By Lucy Williamson
BBC News, Bali
In the backstreets of a Bali village, all hell has broken loose.
The Balinese rural calm has been invaded by men with megaphones and masks, there are sirens wailing down the main street, and at the centre of it all, Putu Arini sits quietly on the porch of her house, waiting for the police.
Parts of Bali have looked like the set of a germ-warfare film
A few hours ago, her husband was taken to the local health clinic, with bird flu-like symptoms, and now investigators have told her she is being quarantined.
Luckily, all this comes as no surprise to Putu Arini. In fact the village has been planning this for months.
Indonesia has spent the past few days simulating a human bird flu pandemic - according to the World Health Organisation (WHO), the largest ever such simulation in the world - and Putu Arini is one of the star players.
And now, as detailed in the script, police are on their way to rope off her house, and stop anyone from entering. Not that anyone would want to, she says.
"Everyone is scared," she told me, getting into character.
"Only a few people are brave enough to go outside their houses. Even my relatives are too scared to visit me here, and I can't leave the house either."
Countries around the world are watching for signs of a human bird flu pandemic, and they are watching Indonesia closest of all. Almost half the world's total human deaths from bird flu died here - 107 people.
And every time someone gets infected, it gives the virus another chance to switch from a disease we catch from poultry, to a disease we catch from each other.
Is Indonesia prepared for an outbreak of bird flu?
The simulation - which lasted from Friday morning until Sunday night - involved 1,000 people and 20 different institutions, from the armed forces to medics, to the foreign and trade ministries. The airport was affected, as was the district's main hospital.
The aim, said Nyoman Kandun of Indonesia's health ministry, was to "examine the government's readiness to quickly cut off a pandemic".
"We want to show the world we are prepared," he said, "ready to contain and stop the virus if a pandemic happens."
The head of the WHO here, Subhash Salunke, admits the simulation was also about learning where the gaps are.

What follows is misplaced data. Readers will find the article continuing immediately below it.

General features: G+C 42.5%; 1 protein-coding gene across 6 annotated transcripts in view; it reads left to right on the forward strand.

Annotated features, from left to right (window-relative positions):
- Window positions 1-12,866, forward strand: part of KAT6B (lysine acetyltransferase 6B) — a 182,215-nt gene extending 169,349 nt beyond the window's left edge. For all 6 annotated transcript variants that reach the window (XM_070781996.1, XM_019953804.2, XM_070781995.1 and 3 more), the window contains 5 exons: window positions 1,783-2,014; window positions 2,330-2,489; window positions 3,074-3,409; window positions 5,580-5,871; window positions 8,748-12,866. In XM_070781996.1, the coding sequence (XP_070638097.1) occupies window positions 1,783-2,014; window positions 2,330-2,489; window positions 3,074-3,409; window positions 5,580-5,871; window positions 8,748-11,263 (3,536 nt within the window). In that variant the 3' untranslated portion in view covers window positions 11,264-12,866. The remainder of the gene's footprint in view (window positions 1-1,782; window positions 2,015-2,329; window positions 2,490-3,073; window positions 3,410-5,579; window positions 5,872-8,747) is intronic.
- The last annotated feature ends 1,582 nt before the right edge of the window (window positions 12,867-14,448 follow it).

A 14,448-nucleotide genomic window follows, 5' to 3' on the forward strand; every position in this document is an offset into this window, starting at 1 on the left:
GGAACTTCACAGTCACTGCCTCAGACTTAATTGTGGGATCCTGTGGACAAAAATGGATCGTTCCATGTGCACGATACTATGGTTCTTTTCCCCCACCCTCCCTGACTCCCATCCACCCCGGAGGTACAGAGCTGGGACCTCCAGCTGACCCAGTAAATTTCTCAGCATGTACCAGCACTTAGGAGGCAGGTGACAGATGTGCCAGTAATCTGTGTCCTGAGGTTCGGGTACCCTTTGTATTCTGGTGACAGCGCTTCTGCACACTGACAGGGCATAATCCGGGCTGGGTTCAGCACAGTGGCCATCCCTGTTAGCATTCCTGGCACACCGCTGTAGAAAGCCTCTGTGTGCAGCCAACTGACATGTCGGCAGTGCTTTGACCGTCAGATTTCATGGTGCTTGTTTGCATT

"The world is looking at this as an experiment," he said.
"The plan is very scientific. Implementation is the critical issue. And that's what we're going to learn from the simulation exercise: which are the gaps, what are the holes, and how do we really breach them when it really strikes."
For the past three days, the hospital where Putu Arini's husband was taken has looked like the set of a germ-warfare movie. Medics clothed head to foot in white protective clothing - goggles, gloves and masks - moved like ghostly astronauts around the field hospital tents set up outside the main building.
But this is wealthy, well-connected Bali, and they have been preparing for this for months. Every event was tightly scripted, and the virus emerged in an easily-contained village. Would it look like this for real?
One of those watching the simulation was Ibu Irma from Jakarta's Centre for Disease Control. Indonesia she hinted, wasn't ready to tackle an epidemic in a city.
The simulation had to be as realistic as possible
"We've started with the simple one," she explained. "If we start with the big city? Well, I don't know."
Here at least, she said, houses had large backyards and were well-spaced. If the pandemic starts in the densely packed alleyways of Java's big cities, it could be much harder to handle.
Of course, it is the human story that grabs the headlines, but with bird flu all roads lead back to the same place - the birds that carry it.
Indonesia has been heavily criticised for not containing the virus in its poultry population - it is endemic across most of the country.
It wants to show the world it will do better should a human pandemic emerge here. And whether or not it can does not just matter here - it matters right around the world.